For example, the bright red “fly agaric” toadstool’s juice was once used to make a remedy for killing bugs. It is a very poisonous mushroom that still lives today and should be avoided.
Unlike the fragrant blossoms that attract bees, carrion flowers simulate the odor of a rotting animal carcass and attract carrion beetles and different types of flies, including blowflies, flesh flies, and midges. The stapelia flower, which is shaped like a starfish and grows in Africa, has fine hairs around its petals, perhaps to imitate the appearance of a small dead animal. When the bloom opens it gives off a rotting smell, imitating dead animal meat.
The smell attracts flies, which collect pollen before they fly away. Some carrion flowers, such as the European and Brazilian Dutchman’s pipe, lure insects into dark openings that lead to the foul-smelling interior where they become trapped. When the flower “releases” the insect, it is coated with fresh pollen to be taken to a different plant. The lantern stinkhorn, a fungus that releases a feces-like odor, attracts green bottle flies to spread its spores.
Pythagoras was one of the first Greek mathematical thinkers. He is known for proving and teaching the Pythagorean Theorem, which says that in a right triangle, the sum of the squares of the two right-angle sides will always be the same as the square of the hypotenuse (the long side). He lived in the 500s B.C.E., and spent most of his life in the Greek colonies in Sicily and southern Italy. He had a group of followers Who studied with him and taught other people what he had taught them.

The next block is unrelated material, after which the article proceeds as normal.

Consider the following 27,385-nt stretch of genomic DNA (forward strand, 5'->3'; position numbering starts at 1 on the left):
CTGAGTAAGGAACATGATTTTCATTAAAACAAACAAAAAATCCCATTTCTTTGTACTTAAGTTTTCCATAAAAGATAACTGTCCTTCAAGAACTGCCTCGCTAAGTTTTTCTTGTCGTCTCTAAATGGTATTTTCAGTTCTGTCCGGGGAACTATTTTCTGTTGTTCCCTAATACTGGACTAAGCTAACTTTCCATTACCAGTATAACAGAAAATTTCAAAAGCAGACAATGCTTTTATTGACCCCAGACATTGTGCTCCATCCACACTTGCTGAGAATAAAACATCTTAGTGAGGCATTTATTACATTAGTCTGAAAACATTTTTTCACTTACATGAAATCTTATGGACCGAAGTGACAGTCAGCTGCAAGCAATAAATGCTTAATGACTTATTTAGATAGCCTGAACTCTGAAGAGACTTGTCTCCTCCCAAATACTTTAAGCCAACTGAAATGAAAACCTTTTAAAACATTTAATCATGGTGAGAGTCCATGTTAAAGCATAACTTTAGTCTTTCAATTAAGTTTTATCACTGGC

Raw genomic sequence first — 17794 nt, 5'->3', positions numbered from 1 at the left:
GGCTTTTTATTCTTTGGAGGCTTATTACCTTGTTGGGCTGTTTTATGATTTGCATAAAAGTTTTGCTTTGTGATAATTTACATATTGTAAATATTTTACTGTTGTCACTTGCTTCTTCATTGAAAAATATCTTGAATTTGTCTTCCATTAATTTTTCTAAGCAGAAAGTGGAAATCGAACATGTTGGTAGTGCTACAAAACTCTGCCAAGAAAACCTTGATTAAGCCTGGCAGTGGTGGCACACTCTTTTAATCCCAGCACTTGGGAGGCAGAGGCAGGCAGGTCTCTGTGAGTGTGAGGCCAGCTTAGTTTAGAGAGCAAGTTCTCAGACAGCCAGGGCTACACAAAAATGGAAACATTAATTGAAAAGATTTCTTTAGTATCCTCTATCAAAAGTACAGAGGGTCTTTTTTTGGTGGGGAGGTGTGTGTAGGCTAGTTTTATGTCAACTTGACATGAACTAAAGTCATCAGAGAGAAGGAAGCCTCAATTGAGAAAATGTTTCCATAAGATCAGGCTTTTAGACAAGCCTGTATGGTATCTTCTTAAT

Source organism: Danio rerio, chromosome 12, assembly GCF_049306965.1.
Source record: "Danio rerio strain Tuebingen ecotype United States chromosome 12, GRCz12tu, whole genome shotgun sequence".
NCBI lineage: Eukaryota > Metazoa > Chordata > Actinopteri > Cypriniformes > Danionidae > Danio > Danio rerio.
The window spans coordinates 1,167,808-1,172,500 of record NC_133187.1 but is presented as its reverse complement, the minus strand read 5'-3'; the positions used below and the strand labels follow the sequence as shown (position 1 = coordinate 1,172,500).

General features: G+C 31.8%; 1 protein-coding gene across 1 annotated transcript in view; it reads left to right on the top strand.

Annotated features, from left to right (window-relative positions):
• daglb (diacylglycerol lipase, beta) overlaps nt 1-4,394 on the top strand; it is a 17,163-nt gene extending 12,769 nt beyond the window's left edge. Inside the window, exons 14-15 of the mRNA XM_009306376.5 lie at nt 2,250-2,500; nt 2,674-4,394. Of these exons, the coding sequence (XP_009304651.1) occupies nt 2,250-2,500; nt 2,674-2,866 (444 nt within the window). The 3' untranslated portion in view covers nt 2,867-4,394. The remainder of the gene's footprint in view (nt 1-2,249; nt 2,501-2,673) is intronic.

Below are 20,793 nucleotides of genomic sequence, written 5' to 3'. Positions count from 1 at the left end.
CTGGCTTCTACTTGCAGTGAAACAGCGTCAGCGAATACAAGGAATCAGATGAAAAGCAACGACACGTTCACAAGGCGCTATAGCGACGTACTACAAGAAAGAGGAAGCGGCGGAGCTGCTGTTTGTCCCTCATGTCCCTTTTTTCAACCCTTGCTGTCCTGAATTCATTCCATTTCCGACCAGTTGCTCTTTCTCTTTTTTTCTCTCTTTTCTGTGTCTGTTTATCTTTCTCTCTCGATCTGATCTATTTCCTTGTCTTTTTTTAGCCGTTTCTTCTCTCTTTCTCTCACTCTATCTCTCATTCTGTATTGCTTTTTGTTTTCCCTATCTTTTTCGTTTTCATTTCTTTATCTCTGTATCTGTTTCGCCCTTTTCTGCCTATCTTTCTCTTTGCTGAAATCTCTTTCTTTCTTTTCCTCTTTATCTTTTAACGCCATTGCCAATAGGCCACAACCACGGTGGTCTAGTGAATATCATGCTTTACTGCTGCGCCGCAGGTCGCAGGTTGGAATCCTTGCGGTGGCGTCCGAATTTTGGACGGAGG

The Pythagoreans were known for their pure lives (they did not eat beans, for example, because they believed that beans were not a pure food). They wore their hair long, wore only simple clothing, and went barefoot. Both men and women Pythagoreans were interested in philosophy, but especially in music and mathematics, which they believed were two ways of making order out of chaos. Nichomachus of Gerasa was a Pythagorean of the first and second centuries. His ideas about arithmetic built upon Pythagoras’s ideas of the harmonic sounds of the motions of the planets and the proportional relationships of numbers.
Guglielmo Marconi, of Bologna, Italy, was the first to prove that radio signals could be sent over long distances. Radio is the radiation and detection of signals spread through space as electromagnetic waves to convey information.
It was first called wireless telegraphy because it duplicated the effect of telegraphy without using wires. On December 21, 1901, Marconi successfully sent Morse code signals from Newfoundland to England.